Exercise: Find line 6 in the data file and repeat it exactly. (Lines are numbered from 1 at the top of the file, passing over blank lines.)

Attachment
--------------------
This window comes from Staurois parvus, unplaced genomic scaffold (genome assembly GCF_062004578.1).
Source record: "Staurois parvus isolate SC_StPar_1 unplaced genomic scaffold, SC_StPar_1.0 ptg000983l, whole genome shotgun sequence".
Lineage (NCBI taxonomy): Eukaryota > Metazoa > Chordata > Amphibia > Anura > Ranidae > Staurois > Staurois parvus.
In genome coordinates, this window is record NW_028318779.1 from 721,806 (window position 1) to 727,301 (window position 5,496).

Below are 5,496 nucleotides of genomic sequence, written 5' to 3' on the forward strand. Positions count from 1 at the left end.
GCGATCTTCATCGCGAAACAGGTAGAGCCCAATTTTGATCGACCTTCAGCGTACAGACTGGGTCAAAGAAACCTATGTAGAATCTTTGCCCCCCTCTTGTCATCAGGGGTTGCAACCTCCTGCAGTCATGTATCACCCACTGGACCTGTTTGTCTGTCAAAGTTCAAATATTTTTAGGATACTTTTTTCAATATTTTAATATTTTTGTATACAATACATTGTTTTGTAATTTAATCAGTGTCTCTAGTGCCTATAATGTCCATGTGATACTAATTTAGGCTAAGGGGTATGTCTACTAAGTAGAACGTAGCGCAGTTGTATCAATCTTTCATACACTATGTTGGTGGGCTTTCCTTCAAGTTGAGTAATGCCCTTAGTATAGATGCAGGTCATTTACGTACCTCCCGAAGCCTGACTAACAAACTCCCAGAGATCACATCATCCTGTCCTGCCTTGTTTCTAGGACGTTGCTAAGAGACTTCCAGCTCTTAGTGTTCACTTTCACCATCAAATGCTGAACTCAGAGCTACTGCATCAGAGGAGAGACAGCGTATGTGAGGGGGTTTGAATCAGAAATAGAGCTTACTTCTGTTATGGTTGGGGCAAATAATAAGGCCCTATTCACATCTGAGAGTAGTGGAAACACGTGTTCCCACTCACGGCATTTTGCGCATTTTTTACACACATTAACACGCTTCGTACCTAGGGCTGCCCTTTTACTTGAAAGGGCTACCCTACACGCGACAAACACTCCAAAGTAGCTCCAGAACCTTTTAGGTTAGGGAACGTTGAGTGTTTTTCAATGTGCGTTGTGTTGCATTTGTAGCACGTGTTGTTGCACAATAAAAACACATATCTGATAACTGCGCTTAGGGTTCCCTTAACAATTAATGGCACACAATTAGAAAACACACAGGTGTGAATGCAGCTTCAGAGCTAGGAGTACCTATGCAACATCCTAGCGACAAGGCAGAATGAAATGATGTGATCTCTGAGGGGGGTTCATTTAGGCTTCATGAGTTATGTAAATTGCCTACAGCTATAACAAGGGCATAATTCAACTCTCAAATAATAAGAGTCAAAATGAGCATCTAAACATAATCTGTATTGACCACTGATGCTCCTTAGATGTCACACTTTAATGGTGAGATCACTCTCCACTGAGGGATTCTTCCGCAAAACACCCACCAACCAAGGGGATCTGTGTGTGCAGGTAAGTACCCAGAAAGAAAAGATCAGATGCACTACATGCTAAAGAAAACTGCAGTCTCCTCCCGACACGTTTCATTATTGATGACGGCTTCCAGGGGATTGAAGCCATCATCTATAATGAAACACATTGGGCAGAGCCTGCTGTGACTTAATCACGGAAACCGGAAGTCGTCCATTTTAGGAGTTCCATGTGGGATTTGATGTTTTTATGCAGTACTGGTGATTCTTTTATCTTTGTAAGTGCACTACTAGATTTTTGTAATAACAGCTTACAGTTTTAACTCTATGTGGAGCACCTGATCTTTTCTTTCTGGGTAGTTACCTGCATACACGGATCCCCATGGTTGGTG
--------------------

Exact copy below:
GCGATCTTCATCGCGAAACAGGTAGAGCCCAATTTTGATCGACCTTCAGCGTACAGACTGGGTCAAAGAAACCTATGTAGAATCTTTGCCCCCCTCTTGTCATCAGGGGTTGCAACCTCCTGCAGTCATGTATCACCCACTGGACCTGTTTGTCTGTCAAAGTTCAAATATTTTTAGGATACTTTTTTCAATATTTTAATATTTTTGTATACAATACATTGTTTTGTAATTTAATCAGTGTCTCTAGTGCCTATAATGTCCATGTGATACTAATTTAGGCTAAGGGGTATGTCTACTAAGTAGAACGTAGCGCAGTTGTATCAATCTTTCATACACTATGTTGGTGGGCTTTCCTTCAAGTTGAGTAATGCCCTTAGTATAGATGCAGGTCATTTACGTACCTCCCGAAGCCTGACTAACAAACTCCCAGAGATCACATCATCCTGTCCTGCCTTGTTTCTAGGACGTTGCTAAGAGACTTCCAGCTCTTAGTGTTCACTTTCACCATCAAATGCTGAACTCAGAGCTACTGCATCAGAGGAGAGACAGCGTATGTGAGGGGGTTTGAATCAGAAATAGAGCTTACTTCTGTTATGGTTGGGGCAAATAATAAGGCCCTATTCACATCTGAGAGTAGTGGAAACACGTGTTCCCACTCACGGCATTTTGCGCATTTTTTACACACATTAACACGCTTCGTACCTAGGGCTGCCCTTTTACTTGAAAGGGCTACCCTACACGCGACAAACACTCCAAAGTAGCTCCAGAACCTTTTAGGTTAGGGAACGTTGAGTGTTTTTCAATGTGCGTTGTGTTGCATTTGTAGCACGTGTTGTTGCACAATAAAAACACATATCTGATAACTGCGCTTAGGGTTCCCTTAACAATTAATGGCACACAATTAGAAAACACACAGGTGTGAATGCAGCTTCAGAGCTAGGAGTACCTATGCAACATCCTAGCGACAAGGCAGAATGAAATGATGTGATCTCTGAGGGGGGTTCATTTAGGCTTCATGAGTTATGTAAATTGCCTACAGCTATAACAAGGGCATAATTCAACTCTCAAATAATAAGAGTCAAAATGAGCATCTAAACATAATCTGTATTGACCACTGATGCTCCTTAGATGTCACACTTTAATGGTGAGATCACTCTCCACTGAGGGATTCTTCCGCAAAACACCCACCAACCAAGGGGATCTGTGTGTGCAGGTAAGTACCCAGAAAGAAAAGATCAGATGCACTACATGCTAAAGAAAACTGCAGTCTCCTCCCGACACGTTTCATTATTGATGACGGCTTCCAGGGGATTGAAGCCATCATCTATAATGAAACACATTGGGCAGAGCCTGCTGTGACTTAATCACGGAAACCGGAAGTCGTCCATTTTAGGAGTTCCATGTGGGATTTGATGTTTTTATGCAGTACTGGTGATTCTTTTATCTTTGTAAGTGCACTACTAGATTTTTGTAATAACAGCTTACAGTTTTAACTCTATGTGGAGCACCTGATCTTTTCTTTCTGGGTAGTTACCTGCATACACGGATCCCCATGGTTGGTG